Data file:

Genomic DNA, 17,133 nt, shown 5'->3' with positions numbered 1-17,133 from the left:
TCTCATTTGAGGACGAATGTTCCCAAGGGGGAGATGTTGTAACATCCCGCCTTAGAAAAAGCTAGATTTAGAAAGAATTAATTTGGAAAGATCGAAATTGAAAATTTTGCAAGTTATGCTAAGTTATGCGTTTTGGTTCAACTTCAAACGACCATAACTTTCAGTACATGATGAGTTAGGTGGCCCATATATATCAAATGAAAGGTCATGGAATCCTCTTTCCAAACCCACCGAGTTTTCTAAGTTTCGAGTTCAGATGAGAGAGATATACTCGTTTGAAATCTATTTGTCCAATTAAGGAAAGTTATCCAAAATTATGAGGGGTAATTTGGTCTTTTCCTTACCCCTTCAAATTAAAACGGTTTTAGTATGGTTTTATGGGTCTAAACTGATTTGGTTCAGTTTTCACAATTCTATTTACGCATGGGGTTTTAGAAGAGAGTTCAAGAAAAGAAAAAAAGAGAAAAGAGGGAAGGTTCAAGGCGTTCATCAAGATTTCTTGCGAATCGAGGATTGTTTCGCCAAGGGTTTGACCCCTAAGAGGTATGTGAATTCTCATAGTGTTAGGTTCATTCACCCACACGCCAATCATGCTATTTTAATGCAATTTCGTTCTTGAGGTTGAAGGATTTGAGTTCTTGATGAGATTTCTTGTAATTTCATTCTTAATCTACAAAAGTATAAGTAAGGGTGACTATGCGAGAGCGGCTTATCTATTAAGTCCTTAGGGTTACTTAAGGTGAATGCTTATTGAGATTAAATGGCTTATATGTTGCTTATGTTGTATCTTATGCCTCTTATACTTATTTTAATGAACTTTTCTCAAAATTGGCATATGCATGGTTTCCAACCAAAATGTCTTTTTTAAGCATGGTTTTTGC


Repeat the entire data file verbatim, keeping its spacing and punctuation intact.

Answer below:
Genomic DNA, 17,133 nt, shown 5'->3' with positions numbered 1-17,133 from the left:
TCTCATTTGAGGACGAATGTTCCCAAGGGGGAGATGTTGTAACATCCCGCCTTAGAAAAAGCTAGATTTAGAAAGAATTAATTTGGAAAGATCGAAATTGAAAATTTTGCAAGTTATGCTAAGTTATGCGTTTTGGTTCAACTTCAAACGACCATAACTTTCAGTACATGATGAGTTAGGTGGCCCATATATATCAAATGAAAGGTCATGGAATCCTCTTTCCAAACCCACCGAGTTTTCTAAGTTTCGAGTTCAGATGAGAGAGATATACTCGTTTGAAATCTATTTGTCCAATTAAGGAAAGTTATCCAAAATTATGAGGGGTAATTTGGTCTTTTCCTTACCCCTTCAAATTAAAACGGTTTTAGTATGGTTTTATGGGTCTAAACTGATTTGGTTCAGTTTTCACAATTCTATTTACGCATGGGGTTTTAGAAGAGAGTTCAAGAAAAGAAAAAAAGAGAAAAGAGGGAAGGTTCAAGGCGTTCATCAAGATTTCTTGCGAATCGAGGATTGTTTCGCCAAGGGTTTGACCCCTAAGAGGTATGTGAATTCTCATAGTGTTAGGTTCATTCACCCACACGCCAATCATGCTATTTTAATGCAATTTCGTTCTTGAGGTTGAAGGATTTGAGTTCTTGATGAGATTTCTTGTAATTTCATTCTTAATCTACAAAAGTATAAGTAAGGGTGACTATGCGAGAGCGGCTTATCTATTAAGTCCTTAGGGTTACTTAAGGTGAATGCTTATTGAGATTAAATGGCTTATATGTTGCTTATGTTGTATCTTATGCCTCTTATACTTATTTTAATGAACTTTTCTCAAAATTGGCATATGCATGGTTTCCAACCAAAATGTCTTTTTTAAGCATGGTTTTTGC